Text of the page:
Large Dataset Phylogenetic Trees

One of the problems that I have consistently come across when trying to analyze large amplicon-based sequencing data sets (i.e. more than 150 individual samples) is creating a phylogenetic tree. One of the ways that I had previously attempted to create a phylogenetic tree from a sequence table can be found here using phanghorn. I have found that this works well for small datasets (30-40 samples), but runs into problems when running on larger datasets because it takes a restrictive amount of time to run, even when running on a cluster. Because of this, I went searching for alternate ways to create phylogenetic trees (1) because I think they look cool and (2) I wanted to be able to analyze datasets using weighted and unweighted Unifrac distances. I’ve condensed a method that I found to work well with large datasets below and hopefully it can be helpful to other who also have this problem!

I am starting with a phyloseq object here, that has already had the contaminants removed. I’ve found that this makes it easier, because the tree often won’t change as contaminants are removed. Probably my lack of knowledge, though it can for sure be done both ways.

pseq = merge_phyloseq(pseq1_decontam, pseq2_decontam, pseq3_decontam) # This is my phyloseq

## Now prep to export to Qiime to make the phylogenetic trees
# Extract abundance matrix from the phyloseq object
clean_seqs = as(otu_table(pseq), "matrix")

write.table(t(clean_seqs), "./seqtab.txt", sep="\t", row.names=TRUE, col.names=NA, quote=FALSE)
uniquesToFasta(clean_seqs, fout='./rep-seqs.fna', ids=colnames(clean_seqs))

Now we will need to switch over to bash to run a few commands. I really recommend getting familiar with bash and the condo environment, they are both great tools and can really help make things easier when working with large datasets and anything generally bioinformatics. For information on bash, you can check out this great site that goes over some of the basics of running commands in the command line and a lot of other really helpful bioinformatics tutorials. To learn about conda, you can check out my de novo genome assembly walkthrough that has a whole section on downloading and installing conda through the command line.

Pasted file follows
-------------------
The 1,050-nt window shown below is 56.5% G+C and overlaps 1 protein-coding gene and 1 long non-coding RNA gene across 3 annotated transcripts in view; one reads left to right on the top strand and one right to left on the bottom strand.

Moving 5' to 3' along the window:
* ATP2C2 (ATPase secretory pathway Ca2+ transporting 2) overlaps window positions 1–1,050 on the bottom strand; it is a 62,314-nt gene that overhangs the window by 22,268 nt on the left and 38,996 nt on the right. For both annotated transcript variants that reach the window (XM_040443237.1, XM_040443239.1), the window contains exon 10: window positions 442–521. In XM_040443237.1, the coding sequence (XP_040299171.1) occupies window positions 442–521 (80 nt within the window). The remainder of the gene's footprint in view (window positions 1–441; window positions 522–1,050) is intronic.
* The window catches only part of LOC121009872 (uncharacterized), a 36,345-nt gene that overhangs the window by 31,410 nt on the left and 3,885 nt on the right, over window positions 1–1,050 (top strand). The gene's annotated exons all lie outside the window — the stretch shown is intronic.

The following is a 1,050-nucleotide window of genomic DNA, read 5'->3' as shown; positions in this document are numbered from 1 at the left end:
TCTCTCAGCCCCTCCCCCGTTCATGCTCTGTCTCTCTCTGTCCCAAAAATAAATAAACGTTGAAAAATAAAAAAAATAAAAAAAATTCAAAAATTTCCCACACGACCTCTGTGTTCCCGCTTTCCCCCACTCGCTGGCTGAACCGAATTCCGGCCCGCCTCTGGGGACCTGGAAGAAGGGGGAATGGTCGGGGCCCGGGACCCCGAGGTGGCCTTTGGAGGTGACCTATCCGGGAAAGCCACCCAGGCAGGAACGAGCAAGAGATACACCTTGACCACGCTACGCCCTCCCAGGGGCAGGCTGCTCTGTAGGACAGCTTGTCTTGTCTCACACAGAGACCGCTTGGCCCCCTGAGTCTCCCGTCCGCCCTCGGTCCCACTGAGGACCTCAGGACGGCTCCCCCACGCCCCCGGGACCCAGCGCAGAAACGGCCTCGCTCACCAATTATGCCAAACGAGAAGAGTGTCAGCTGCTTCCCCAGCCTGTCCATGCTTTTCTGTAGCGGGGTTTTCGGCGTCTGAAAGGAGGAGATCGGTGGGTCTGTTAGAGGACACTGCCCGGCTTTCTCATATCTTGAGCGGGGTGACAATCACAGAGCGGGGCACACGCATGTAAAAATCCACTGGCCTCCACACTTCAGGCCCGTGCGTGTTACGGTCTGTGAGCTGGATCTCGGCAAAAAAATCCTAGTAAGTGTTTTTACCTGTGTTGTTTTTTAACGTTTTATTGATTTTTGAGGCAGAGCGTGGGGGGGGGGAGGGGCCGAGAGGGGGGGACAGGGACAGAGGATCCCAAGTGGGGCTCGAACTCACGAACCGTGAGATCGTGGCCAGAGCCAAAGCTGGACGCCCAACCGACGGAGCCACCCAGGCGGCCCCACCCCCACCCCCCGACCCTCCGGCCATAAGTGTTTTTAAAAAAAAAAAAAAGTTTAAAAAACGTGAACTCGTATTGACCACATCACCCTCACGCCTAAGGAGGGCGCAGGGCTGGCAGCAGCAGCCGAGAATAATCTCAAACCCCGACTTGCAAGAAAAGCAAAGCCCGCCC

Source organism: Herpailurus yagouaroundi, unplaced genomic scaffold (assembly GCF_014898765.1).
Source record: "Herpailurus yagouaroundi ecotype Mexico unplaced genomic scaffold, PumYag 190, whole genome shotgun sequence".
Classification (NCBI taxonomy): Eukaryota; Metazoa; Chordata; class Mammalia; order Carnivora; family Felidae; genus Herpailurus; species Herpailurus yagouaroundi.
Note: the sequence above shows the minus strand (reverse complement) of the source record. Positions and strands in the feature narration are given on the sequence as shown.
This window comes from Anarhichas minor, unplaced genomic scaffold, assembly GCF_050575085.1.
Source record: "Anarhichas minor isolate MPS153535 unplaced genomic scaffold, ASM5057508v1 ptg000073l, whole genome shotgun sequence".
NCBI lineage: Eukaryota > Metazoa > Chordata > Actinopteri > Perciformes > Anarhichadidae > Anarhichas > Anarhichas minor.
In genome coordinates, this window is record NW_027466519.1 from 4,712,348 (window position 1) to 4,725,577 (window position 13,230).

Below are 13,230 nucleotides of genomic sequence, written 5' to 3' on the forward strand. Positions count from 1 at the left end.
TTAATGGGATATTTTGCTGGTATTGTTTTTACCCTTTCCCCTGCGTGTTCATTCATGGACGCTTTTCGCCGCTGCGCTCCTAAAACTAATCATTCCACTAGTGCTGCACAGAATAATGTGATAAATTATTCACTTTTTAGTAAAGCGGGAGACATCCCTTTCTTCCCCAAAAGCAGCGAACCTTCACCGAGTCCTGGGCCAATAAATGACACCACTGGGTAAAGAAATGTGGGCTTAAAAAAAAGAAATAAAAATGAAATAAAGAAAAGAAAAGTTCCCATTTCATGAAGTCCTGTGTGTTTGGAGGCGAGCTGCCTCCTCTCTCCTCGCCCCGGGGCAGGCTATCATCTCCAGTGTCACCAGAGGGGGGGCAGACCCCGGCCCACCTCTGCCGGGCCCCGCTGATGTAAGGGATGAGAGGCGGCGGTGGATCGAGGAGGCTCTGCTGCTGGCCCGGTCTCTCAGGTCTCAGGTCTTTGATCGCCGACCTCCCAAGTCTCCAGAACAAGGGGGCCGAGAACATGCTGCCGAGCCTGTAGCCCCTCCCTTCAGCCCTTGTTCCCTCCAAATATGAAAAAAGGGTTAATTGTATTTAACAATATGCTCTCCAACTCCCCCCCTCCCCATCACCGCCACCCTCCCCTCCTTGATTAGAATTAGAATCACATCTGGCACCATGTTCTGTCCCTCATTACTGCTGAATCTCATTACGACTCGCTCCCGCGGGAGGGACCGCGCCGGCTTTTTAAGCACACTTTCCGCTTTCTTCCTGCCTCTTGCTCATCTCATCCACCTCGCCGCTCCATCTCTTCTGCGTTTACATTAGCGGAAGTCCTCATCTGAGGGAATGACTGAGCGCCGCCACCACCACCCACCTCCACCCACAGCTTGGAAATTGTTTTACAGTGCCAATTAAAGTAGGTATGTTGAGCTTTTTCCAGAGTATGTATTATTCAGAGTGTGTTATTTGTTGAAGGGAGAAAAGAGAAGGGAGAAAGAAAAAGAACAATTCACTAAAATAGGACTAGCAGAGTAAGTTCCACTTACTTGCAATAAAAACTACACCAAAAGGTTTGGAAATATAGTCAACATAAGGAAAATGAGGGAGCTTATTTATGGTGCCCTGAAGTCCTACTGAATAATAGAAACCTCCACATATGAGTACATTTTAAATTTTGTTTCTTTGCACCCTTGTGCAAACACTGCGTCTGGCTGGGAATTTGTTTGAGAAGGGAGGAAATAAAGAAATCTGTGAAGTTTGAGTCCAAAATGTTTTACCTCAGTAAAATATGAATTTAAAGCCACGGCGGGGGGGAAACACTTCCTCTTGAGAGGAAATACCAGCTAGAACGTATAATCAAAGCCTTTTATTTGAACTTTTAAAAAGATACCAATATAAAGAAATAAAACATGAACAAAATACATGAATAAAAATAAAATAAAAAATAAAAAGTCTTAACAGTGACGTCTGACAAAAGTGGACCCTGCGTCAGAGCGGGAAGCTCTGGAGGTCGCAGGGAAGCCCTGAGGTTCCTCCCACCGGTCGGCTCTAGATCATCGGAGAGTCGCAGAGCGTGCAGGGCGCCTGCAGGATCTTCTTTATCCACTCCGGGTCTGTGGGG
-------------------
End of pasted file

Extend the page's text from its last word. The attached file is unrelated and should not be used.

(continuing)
We are also going to be using Qiime2 here. You can visit their site and find great instructions for downloading and any other information you could ever want on Qiime2.

## Now we need to run these in qiime ##
conda activate qiime2-2020.2 #Activate Qiime2 (you may need to change this based on your version of Qiime2 that you are using

qiime tools import \
--input-path rep-seqs.fna \
--type 'FeatureData[Sequence]' \
--output-path rep-seqs1.qza

echo -n "#OTU Table" | cat - seqtab.txt > biom-table1.txt

biom convert -i biom-table1.txt -o table1.biom --table-type="OTU table" --to-hdf5

qiime tools import \
--input-path table1.biom \
--type 'FeatureTable[Frequency]' \
--input-format BIOMV210Format \
--output-path table1.qza

qiime phylogeny align-to-tree-mafft-fasttree \
--i-sequences rep-seqs1.qza \
--o-alignment aligned-rep-seqs1.qza \
--o-masked-alignment masked-aligned-rep-seqs1.qza \
--o-tree unrooted-tree1.qza \
--o-rooted-tree rooted-tree1.qza

qiime tools export \
--input-path rooted-tree1.qza \
--output-path tree

Now that we have created out tree, we can read in the tree from Qiime2 back into R:

tree = read_tree('./tree.nwk') = merge_phyloseq(pseq, tree)

And then you can take a look at your tree using:

<span>%d</span> bloggers like this: